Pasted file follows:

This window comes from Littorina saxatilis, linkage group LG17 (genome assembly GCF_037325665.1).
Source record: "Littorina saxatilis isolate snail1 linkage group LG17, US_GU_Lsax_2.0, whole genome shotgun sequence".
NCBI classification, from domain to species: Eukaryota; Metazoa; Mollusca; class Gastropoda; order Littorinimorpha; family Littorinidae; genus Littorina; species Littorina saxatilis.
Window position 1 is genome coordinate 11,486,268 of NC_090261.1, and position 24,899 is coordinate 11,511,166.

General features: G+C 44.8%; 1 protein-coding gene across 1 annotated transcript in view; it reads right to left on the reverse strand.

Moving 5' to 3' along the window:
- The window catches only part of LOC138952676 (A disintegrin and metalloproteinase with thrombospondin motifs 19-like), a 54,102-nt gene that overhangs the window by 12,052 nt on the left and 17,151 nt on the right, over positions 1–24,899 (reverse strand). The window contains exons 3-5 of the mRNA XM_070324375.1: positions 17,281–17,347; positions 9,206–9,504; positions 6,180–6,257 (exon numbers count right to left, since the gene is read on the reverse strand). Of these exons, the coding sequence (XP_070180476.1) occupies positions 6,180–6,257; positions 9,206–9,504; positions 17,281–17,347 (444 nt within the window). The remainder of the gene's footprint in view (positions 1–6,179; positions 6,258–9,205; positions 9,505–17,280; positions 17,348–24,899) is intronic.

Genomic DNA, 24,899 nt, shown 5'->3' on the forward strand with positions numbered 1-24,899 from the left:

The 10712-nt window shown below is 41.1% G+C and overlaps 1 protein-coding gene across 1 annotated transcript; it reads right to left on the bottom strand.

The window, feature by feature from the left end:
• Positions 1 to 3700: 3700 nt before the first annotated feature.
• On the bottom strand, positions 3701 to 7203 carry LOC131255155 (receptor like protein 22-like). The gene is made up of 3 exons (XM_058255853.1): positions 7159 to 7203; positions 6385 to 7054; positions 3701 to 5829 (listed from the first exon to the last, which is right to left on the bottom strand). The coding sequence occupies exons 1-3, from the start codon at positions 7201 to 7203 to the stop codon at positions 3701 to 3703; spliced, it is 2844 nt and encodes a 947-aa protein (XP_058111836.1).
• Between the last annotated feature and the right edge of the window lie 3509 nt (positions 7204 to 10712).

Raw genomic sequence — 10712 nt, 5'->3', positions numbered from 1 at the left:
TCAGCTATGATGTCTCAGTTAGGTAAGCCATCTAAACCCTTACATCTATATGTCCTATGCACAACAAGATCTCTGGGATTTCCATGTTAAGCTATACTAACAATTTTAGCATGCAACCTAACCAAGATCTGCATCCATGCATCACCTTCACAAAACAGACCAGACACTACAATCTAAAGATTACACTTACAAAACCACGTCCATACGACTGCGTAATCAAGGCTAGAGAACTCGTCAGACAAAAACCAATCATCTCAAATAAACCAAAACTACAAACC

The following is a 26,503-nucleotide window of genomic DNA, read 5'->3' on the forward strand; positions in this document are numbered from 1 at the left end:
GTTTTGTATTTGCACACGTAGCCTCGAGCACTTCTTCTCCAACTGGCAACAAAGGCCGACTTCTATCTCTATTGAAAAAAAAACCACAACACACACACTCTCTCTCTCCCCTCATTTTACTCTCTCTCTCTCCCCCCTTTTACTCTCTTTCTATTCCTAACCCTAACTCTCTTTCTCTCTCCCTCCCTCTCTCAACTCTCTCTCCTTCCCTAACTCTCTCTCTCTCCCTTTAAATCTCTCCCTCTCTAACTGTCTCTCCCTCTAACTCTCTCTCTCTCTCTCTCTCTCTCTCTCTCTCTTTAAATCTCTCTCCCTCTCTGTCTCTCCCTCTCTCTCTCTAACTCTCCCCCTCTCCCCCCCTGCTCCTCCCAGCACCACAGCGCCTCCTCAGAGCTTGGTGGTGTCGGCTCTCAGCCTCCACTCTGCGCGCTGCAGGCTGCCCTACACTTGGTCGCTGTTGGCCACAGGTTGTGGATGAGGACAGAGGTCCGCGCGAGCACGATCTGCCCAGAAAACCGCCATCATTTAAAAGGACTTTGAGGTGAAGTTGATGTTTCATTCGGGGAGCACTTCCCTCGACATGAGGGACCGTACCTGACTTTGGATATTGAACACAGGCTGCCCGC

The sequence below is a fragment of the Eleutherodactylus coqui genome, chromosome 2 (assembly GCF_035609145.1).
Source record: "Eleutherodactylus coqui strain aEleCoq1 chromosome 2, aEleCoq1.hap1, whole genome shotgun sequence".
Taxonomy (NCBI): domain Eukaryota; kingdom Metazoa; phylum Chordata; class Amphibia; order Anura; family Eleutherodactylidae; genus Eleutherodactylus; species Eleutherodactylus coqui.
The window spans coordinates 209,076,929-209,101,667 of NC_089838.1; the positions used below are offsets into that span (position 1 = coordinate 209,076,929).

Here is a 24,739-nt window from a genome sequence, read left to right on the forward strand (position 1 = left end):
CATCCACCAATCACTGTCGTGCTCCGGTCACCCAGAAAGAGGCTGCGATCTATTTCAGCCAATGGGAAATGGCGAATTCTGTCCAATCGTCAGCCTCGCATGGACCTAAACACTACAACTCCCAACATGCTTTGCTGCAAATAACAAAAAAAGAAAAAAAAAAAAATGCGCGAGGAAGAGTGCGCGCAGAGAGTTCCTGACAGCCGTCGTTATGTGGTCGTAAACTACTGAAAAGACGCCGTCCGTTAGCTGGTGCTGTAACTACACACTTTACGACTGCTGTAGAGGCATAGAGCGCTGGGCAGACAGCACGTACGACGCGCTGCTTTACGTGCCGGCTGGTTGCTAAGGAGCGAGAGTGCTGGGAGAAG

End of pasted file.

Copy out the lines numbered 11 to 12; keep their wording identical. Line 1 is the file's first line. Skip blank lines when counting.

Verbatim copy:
• Positions 1 to 3700: 3700 nt before the first annotated feature.
• On the bottom strand, positions 3701 to 7203 carry LOC131255155 (receptor like protein 22-like). The gene is made up of 3 exons (XM_058255853.1): positions 7159 to 7203; positions 6385 to 7054; positions 3701 to 5829 (listed from the first exon to the last, which is right to left on the bottom strand). The coding sequence occupies exons 1-3, from the start codon at positions 7201 to 7203 to the stop codon at positions 3701 to 3703; spliced, it is 2844 nt and encodes a 947-aa protein (XP_058111836.1).